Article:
It’s shot #7 that would get a little exclamation mark in chess notation. It's an example of Diem’s coy playfulness with flashbacks. (At another time Jacob confession contains omniscient knowledge of his father’s dreams and later on a character will narrate from within the event he is describing.) #7’s purpose might be to explicitly show what is passing through Dreverhaven’s mind or to simulate a silent conversational cross-cutting between the two characters despite the gap in space and time. However, by placing it directly after the insert shot sequence of #1-6, the audience is primed to see it as a reaction shot similar to the court attendees’ (i.e. Jacob’s mother looks up from writing because she hears the pounding of his fist). The impossible suggestion that she can hear from miles away and hours earlier hyperbolizes Dreverhaven’s anger, confirms that he is a danger and foreshadows how far-reaching his power will extend.
Even taking into account the oddness of shot #7 and the lack of a close-up, the sequence is not even remotely confusing. This directness makes for solid conventional story-telling that, along with the sharp-focus cinematography and unflinching framing, accomplishes Hollywood accessibility while squeezing in a unique style. Diem’s camera movement, in particular, is far from rote. His patient zooms, pans and dolly shots, whipped forward by the impatient editing, creates a sweeping, grandiose mood a la “The Godfather” (not quite as polished or innovative, sadly) without lingering long enough to fully shift our focus from the action to the artistry.
Probably the biggest flaw is Fedja van Huet’s uninspired performance as Jacob. He’s not bad, but his lack of range deprives the character of the complexity and inner turmoil it needs. Jan Decleir has an easier time with Dreverhaven, perhaps because he can rely on silence and his lurching hulk of a physique to communicate the raw presence required. Diem doesn’t rely too heavily on his cast’s delivery; his efficiency encompasses a leanness of dialog that rarely puts a word where a glare will do. A few mediocre monologues hint at another reason for reticence, but overall the screenplay has plenty to be proud of: moody to-the-point narration, some revealing offhand lines and a fistful of blunt-impact bloody-nose retorts.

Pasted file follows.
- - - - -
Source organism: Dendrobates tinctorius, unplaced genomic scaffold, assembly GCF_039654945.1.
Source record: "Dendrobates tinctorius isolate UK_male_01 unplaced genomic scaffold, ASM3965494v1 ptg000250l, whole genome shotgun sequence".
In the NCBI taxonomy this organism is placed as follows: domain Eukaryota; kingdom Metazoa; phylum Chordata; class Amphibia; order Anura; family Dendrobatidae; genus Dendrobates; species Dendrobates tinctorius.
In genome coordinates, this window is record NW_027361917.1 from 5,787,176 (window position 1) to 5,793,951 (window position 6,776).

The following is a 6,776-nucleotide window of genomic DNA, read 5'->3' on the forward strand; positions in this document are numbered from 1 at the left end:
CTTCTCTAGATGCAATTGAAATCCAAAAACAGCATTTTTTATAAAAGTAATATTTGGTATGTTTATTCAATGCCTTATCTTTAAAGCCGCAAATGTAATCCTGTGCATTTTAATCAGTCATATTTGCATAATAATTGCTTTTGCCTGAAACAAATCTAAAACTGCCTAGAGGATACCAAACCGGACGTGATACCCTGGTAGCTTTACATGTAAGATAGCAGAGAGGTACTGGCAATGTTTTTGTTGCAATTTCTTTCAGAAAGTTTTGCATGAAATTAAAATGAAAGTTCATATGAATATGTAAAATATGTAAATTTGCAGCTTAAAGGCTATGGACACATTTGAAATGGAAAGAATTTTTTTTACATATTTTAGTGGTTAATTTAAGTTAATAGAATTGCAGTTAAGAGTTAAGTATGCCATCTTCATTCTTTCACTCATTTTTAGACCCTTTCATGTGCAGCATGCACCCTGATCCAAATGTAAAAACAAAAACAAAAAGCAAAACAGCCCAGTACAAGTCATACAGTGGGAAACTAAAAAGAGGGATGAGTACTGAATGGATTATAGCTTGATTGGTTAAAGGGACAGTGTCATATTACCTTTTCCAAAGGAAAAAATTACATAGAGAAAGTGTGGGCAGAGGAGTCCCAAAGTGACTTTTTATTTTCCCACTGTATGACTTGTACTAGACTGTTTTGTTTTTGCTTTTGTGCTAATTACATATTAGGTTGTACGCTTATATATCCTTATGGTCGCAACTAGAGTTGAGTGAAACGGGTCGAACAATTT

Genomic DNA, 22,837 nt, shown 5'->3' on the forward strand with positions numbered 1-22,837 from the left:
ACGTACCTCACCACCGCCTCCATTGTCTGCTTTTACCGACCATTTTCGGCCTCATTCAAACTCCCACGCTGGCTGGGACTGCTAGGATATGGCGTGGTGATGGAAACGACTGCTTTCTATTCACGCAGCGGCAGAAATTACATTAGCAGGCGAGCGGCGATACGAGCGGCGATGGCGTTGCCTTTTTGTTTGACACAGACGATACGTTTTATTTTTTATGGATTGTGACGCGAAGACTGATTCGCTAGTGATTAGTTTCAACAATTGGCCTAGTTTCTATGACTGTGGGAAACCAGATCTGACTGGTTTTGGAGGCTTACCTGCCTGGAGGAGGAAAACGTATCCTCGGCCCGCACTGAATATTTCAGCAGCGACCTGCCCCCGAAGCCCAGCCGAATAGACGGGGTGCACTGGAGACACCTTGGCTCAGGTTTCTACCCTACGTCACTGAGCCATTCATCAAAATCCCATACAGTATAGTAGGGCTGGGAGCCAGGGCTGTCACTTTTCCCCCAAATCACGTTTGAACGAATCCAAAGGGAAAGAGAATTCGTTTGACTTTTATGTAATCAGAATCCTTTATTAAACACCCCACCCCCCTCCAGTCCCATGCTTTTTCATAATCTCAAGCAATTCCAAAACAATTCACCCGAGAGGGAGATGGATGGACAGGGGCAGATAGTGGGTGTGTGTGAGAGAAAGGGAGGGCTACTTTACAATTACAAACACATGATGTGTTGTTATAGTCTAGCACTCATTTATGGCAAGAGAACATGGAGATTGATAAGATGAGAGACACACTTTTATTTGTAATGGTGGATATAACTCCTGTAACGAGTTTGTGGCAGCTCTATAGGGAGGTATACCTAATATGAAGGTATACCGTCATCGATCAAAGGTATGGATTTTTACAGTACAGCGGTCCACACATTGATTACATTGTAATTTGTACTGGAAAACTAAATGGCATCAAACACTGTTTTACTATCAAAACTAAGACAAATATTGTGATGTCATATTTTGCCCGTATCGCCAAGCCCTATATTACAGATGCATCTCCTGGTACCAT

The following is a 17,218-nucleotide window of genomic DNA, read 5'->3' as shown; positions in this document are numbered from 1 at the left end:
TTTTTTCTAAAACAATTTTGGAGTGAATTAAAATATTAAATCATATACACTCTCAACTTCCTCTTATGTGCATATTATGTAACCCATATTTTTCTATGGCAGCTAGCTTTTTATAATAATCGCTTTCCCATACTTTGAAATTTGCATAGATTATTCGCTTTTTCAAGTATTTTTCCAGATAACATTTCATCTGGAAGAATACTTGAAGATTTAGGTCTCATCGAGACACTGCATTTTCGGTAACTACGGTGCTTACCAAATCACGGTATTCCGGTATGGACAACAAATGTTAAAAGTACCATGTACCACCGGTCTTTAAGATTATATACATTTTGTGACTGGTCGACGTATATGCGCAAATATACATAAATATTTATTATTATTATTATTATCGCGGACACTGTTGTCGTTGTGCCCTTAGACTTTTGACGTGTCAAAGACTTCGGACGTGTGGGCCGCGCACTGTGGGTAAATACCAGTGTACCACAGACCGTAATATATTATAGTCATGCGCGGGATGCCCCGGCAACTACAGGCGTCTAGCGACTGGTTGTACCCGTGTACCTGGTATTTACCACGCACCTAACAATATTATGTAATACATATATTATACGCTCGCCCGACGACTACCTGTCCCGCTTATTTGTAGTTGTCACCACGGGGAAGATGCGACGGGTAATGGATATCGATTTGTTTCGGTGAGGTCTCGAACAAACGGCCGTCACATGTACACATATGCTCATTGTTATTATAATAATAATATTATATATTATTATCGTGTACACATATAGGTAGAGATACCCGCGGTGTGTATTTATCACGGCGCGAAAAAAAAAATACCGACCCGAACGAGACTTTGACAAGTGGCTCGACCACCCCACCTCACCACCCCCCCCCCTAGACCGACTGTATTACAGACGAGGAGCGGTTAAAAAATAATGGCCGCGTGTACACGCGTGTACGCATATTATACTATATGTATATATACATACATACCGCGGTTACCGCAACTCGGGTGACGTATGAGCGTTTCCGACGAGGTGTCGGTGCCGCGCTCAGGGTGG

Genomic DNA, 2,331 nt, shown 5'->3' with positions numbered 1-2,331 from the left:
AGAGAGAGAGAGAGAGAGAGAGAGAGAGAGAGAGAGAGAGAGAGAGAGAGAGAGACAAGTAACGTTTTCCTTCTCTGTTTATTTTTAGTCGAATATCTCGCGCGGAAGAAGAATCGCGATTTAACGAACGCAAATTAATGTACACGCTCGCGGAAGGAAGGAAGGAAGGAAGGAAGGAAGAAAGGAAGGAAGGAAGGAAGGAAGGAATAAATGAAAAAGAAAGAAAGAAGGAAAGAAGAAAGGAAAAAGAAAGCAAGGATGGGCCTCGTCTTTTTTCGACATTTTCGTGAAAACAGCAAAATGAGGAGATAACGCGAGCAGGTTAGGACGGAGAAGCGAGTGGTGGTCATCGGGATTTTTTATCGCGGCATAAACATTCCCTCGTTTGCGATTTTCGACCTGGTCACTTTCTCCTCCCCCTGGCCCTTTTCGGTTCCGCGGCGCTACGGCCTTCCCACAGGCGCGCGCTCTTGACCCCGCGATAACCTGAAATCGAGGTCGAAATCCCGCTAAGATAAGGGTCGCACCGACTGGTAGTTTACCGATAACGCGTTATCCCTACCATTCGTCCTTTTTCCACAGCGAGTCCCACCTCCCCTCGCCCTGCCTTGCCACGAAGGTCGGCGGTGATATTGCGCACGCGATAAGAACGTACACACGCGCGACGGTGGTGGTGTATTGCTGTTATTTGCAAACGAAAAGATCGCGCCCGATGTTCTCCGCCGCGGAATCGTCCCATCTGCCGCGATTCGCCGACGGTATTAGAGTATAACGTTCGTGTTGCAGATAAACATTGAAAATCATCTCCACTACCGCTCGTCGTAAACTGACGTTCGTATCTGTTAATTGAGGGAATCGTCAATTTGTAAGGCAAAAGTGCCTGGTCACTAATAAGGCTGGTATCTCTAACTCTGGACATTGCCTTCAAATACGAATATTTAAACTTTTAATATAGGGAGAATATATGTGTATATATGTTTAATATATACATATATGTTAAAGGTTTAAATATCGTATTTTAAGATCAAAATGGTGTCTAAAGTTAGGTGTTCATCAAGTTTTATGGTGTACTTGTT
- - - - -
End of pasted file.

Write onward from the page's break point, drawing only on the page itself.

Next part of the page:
The silences are, however, the most powerful, and it’s not just a matter of keeping the performances in check or giving free reign to the action. Diem tackles silence, repression and Nordic stoicism as some of his most prominent themes, showing how it leaves the characters isolated, self-centered and riddled with psychosis. Jacob pens up his bitterness about lacking parental love and channels his vengeful temper into an insatiable ambition, occasionally revealing how dissatisfied he is with the surrogate during shrill outbursts. His mother is a pragmatist whose inner mind is never really on display. Jacob claims they are opposites, and while she is cold-blooded to his hot, he is blind to the way they both suffer from an inability to make healthy emotional connections.
Dreverhaven is, like all great father-figure/rivals, an overgrown manifestation of the dark potential in Jacob’s soul. The bailiff’s merciless obedience to the letter of the law includes dragging the bed of a dying rent-remiss tenant into the street and upturning her and pinning an eviction notice to a door amidst the gunfire of a communist uprising. He fantasizes about being stoned by a mob, carries a knife upon which he fixates and is consumed with a desperate death wish. How he really feels about Jacob is rather unclear. The trial-by-fire that Dreverhaven inflicts upon his progeny only spreads the same bitterness that has already eaten his soul, and if he is aware of the hereditary misery that he can’t resist culturing, then it only deepens his spiral of self-loathing.
I’d much rather think (as I do) that Bordewijk and Diem are consciously addressing the Nordic stereotypes of dispassionate austerity and tight-lipped stoicism, rather than unwittingly exhibiting them. They do certainly dispel the vague notion that there is some sort of honorable nobility in completely suppressing emotions. They leave a bit up to the audience to dwell on and leave plenty of room for viewers to draw parallels between real and fictional authoritarian figures, but otherwise the material is easily accessible.
Walrus Rating: 8.0
Thursday, May 1, 2008
Review of Character
Posted by FilmWalrus at 4:40 PM
Labels: 1990s, Art House, Essay, Netherlands, Review